Have you had a customer come in to your repair facility complaining that the voltage gauge on their vehicle is acting erratically? The customer will state that the gauge sometimes will read near 18 vo...
Have you had a customer come in to your repair facility complaining that the voltage gauge on their vehicle is acting erratically? The customer will state that the gauge sometimes will read near 18 volts while, at other times, will be closer to the 12 volt mark on the gauge. You perform a charging system test and report that the system is operating properly but the customer continues to say the gauge is erratic.
Welcome to the Electrical Power Management System that several vehicle manufacturers are currently using. A traditional charging system set the generator charging points based on an internal temperature sensor. So, when the generator is cold, the system will raise the voltage output and, conversely, when the generator is hot, it will lower the charging system set points. This type of system tends to overcharge the battery on long highway trips and undercharge it on short trips.
The Electrical Power Management Systems base the generator output on the estimated battery temperature and the state of charge rather than the generator’s internal temperature. The main benefits of the Electrical Power Management System are extended battery life, switch and lamp life and improved fuel economy.
The purpose of the Electrical Power Management Systems is to maintain the battery state of charge at 80% or higher while supplying the required electrical voltage for the vehicle’s current loads. The Engine Control Module controls the generator output using a Pulse Width Modulated (PWM) signal on the generator control circuit. During normal operation the duty cycle will range between five -95 per cent. The chart below shows the approximate output voltages for the commanded duty cycle.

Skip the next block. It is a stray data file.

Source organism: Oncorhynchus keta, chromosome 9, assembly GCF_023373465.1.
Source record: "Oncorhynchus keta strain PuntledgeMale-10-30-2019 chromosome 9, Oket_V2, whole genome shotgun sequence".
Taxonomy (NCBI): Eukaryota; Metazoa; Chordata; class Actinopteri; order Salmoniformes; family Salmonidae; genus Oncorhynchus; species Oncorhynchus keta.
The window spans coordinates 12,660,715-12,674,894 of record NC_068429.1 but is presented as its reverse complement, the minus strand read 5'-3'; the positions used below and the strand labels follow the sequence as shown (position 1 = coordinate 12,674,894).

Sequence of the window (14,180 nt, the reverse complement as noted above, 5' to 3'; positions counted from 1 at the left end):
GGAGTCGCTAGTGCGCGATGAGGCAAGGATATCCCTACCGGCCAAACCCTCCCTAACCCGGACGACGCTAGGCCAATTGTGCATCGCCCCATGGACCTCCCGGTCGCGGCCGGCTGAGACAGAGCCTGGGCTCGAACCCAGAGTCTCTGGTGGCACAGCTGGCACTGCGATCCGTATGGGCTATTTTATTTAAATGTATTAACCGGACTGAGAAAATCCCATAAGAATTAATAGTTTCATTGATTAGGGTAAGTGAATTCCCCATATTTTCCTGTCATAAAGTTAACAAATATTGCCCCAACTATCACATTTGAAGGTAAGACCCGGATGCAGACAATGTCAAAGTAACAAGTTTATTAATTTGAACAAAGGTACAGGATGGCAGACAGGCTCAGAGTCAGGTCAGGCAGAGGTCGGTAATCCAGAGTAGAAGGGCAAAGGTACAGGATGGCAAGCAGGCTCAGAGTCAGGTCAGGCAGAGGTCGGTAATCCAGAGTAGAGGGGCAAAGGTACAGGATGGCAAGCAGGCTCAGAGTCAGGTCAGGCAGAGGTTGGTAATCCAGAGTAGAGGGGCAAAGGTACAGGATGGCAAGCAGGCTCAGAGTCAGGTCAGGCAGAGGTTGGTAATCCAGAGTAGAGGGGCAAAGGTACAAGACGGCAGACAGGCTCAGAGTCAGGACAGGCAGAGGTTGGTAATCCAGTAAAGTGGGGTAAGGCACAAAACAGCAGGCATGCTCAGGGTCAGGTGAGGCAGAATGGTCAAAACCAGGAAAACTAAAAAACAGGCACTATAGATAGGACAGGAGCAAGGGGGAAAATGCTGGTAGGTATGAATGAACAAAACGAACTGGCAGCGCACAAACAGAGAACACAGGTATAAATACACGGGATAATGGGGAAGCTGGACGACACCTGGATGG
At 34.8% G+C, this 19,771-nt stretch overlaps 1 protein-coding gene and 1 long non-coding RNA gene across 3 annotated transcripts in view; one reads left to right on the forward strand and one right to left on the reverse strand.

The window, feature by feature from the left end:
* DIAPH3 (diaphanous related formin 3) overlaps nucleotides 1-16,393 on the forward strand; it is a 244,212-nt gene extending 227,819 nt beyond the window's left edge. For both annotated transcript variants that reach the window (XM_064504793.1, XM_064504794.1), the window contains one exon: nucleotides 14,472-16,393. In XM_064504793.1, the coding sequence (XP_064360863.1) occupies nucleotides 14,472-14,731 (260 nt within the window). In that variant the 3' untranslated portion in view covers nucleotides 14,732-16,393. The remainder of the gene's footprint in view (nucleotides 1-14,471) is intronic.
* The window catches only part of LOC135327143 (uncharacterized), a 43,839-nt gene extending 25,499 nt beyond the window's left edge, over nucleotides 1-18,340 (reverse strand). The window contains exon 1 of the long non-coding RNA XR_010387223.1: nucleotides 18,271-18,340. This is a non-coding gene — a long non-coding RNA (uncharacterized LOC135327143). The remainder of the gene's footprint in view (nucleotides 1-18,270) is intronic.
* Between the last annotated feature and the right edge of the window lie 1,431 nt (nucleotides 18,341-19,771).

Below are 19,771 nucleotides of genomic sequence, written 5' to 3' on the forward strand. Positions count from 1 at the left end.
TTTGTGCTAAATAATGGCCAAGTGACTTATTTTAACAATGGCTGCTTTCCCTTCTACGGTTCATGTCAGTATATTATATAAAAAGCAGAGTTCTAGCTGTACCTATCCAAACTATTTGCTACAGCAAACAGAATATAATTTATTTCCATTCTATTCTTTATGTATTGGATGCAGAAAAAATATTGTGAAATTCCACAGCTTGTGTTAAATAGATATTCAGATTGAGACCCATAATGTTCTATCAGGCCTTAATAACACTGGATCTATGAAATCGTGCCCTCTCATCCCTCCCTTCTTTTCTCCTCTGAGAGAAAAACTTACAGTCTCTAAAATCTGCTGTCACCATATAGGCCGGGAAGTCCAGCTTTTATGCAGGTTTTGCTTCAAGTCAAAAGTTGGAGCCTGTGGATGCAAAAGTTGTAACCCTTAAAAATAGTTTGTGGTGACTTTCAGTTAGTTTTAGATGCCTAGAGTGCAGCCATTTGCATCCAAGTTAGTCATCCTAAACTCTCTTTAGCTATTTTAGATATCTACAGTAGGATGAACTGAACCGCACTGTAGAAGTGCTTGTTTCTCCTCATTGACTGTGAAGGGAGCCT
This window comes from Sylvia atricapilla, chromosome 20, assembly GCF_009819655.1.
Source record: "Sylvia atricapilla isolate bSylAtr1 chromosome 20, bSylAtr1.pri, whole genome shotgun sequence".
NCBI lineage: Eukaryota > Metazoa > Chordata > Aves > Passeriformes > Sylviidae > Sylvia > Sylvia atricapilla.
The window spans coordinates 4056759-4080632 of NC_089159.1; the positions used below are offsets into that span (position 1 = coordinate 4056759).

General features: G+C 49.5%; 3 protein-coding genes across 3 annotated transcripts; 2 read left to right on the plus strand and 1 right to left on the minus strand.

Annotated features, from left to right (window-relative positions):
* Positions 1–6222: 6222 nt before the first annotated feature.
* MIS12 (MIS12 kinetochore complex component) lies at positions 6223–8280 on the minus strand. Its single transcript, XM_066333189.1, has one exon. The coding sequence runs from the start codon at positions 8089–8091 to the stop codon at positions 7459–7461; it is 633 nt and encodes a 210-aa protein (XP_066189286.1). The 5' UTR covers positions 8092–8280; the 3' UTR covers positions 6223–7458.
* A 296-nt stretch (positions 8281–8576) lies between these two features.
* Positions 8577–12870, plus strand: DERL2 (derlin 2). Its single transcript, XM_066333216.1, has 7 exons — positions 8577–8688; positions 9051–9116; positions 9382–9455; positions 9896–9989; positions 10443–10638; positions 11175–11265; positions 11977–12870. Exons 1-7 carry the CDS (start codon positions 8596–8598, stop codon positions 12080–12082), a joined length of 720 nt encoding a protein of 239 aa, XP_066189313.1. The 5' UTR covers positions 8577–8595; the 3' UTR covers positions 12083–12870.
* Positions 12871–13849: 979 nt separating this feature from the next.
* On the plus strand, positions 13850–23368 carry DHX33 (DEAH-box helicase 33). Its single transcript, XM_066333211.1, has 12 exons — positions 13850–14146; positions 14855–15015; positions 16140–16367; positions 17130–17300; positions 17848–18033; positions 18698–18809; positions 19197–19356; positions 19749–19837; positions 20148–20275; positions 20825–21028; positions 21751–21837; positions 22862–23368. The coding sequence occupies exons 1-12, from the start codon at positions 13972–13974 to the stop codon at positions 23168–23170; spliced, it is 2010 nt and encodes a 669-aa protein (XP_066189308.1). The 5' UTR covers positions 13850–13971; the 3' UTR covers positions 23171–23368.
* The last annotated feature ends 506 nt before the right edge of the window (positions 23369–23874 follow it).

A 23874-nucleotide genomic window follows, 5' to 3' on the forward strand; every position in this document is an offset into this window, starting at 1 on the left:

The main components of the Electrical Power Management System are the battery temperature/current sensor, the generator, the Engine Control Module and the Totally Integrated Power Module (TIPM)/Generator Battery Control Module (GBCM). These components operate together in order to determine the correct charging system voltage for the vehicle load and current battery state of charge. The system also uses the vehicle’s Body Control Module and Instrument Panel Cluster to warn the driver of a charging system failure either by illuminating a warning lamp or displaying a fault message in the Driver Information Display.
The engine control module receives a voltage input signal from both the generator and the TIPM/GBCM. The ECM will compare these voltages to the desired voltage values that have been programmed into its memory. If there is a difference between the actual and desired voltage, the ECM will increase or decrease the PWM signal to the generator’s output control circuit. Feedback signals are sent back to the ECM from the internal voltage regulator.
A system failure can set a diagnostic trouble code. First, begin diagnosis by checking the ECM for any current or history “P” codes. This will indicate if there is a generator, circuit or control module fault. These systems can also be diagnosed using a digital voltage meter that can monitor frequency. With the engine running monitor the generator control circuit PWM signal and battery state of charge. The generator output voltage should measure close to the values in the chart above based on the duty cycle.
If there are no trouble codes stored perform a basic charging system test. The vehicle may also require a test drive in order to duplicate the failure.
For more information on automotive technology visit CARS OnDemand training at: www.cars-council.ca
Have your say: